The Independent London Newspaper
19th May 2019

THIN RED LINE: The men who pushed through cuts to fire brigade close ranks

    James Cleverly and Boris Johnson

    James Cleverly and Boris Johnson insist cuts made no impact to attendance times
    Published: 19 November, 2015

    KEY figures involved in forcing through controversial cuts to the fire brigade have closed ranks when quizzed by the New Journal over the death of an elderly man who jumped to his death from a burning flat.

    They denied there was a connection between the closure of 10 fire stations and the death of pensioner Choi Yip, who jumped as he waited for firefighters who arrived seven minutes behind schedule.

    Ron Dobson, the commissioner of the London Fire Brigade (LFB) and James Cleverly, a Conservative MP who served as the Mayor of London’s righthand man as the cuts were enacted, rejected firefighters’ claims that they could have reached the blaze in Camden Town quicker before the cuts.

    They were responding to questions from the New Journal after the Mayor’s Office said Boris Johnson would not give us a comment on how the Brigade became stretched by two major fires on the same day. 

    Mr Yip died during the fire at his sheltered housing flat in Ashton Court, Camden Road, on October 26.

    The first fire engine took 13 minutes and 21 seconds to arrive – more than double the six minute target. At the same time, 10 engines and 60 firefighters were at a blaze in Finchley Road.

    After Mr Yip’s death,the Fire Brigades Union (FBU) said the cuts, which included the closure of nearby Belsize fire station and the loss of 14 engines, “meant that the Brigade’s response to this incident was severely delayed”.

    Ron Dobson: 'If you have a big fire it is going to impact on attendance times'

    The New Journal buttonholed Mr Dobson as he left a City Hall meeting on Thursday, at which he had recommended another 13 fire engines could be scrapped without severely affecting response times.

    We asked him whether the Brigade was still capable of dealing with two fires at the same time.

    “Yeah, we are,” he insisted. “If you have a big fire it is going to impact on attendance times elsewhere because you are using your resources and we haven’t got the resources to actually guarantee attendance times at every time of the day and night, irrespective of what incidents are occurring.”

    He maintained there was “no credibility” in the union’s claims. Mr Cleverly, the chairman of the London Fire and Emergency Planning Authority when the cuts were forced through, gave a similar response when he returned our calls, insisting it had not been proved that the closures had slowed down the response.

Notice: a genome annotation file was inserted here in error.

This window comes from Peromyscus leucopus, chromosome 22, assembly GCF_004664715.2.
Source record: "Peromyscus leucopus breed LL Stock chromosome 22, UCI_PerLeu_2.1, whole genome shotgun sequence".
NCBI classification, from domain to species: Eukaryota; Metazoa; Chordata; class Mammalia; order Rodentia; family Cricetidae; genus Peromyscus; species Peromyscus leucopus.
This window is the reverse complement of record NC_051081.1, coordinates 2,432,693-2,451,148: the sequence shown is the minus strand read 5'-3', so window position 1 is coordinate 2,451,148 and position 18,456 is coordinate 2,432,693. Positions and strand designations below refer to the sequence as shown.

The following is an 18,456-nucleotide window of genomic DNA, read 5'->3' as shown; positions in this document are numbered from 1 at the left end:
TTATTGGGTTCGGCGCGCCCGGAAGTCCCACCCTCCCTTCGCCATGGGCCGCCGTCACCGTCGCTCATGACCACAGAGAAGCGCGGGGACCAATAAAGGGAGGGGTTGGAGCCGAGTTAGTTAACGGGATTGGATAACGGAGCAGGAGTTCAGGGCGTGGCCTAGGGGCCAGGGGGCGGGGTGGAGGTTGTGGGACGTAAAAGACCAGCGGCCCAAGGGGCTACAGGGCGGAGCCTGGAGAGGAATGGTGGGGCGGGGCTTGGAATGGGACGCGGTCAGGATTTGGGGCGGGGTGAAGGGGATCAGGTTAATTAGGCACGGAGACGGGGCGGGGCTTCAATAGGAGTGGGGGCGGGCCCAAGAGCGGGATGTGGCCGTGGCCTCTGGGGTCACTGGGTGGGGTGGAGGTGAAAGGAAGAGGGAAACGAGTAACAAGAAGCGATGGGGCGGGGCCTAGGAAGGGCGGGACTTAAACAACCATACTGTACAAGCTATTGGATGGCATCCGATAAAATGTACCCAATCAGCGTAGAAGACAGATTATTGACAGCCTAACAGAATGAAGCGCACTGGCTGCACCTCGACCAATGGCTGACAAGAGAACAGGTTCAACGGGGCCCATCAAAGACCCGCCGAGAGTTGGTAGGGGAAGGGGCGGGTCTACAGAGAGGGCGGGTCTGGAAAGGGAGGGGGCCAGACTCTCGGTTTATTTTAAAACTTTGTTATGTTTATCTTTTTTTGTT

But a senior firefighter in Camden, who spoke on the condition of anonymity, told the New Journal: “You should have the resources to guarantee attendance times, because we used to. We are stretched and it will blow up in their face when you have another couple of big incidents at the same time in London. We won’t be able to cover it.

    Sometimes things go wrong, there’s other circumstances, but 13 minutes for a fire engine to get there, it’s disgraceful and it should never haver happened.”

    Illustrating the impact of the cuts, the firefighter said that an engine from West Hampstead was sent to tackle a fire eight miles away in Clapham earlier this month, adding: “That’s ridiculous. It’s a long way to go. Things like that didn’t used to happen.”

    Reacting to Mr Dobson’s claims, FBU regional secretary Paul Embery said: “It beggars belief that he can blame demand in the rest of London for this failure but then support scrapping 13 more fire engines. We have a commissioner who accepts that the Brigade couldn’t meet the demand, but who is willing to reduce the capacity of the Brigade even further in the future.”

    He added: “Our argument has always been that there will be times like this when serious fires break out simultaneously. By cutting the service so sharply, our ability to cope at such times has been impaired.”

    We were right to do it, says Boris Johnson's loyal lieutenant

    JAMES Cleverly, the man who championed the cuts to London’s fire brigade at City Hall, has defiantly insisted the death of Choi Yip cannot be blamed on station closures.

    Challenged by the New Journal on claims by fire fighters that the cuts severely delayed rescue crews from reaching Mr Yip before he jumped to his death from his burning sheltered accommodation flat on Camden Rod last month, he accused his critics of not being credible.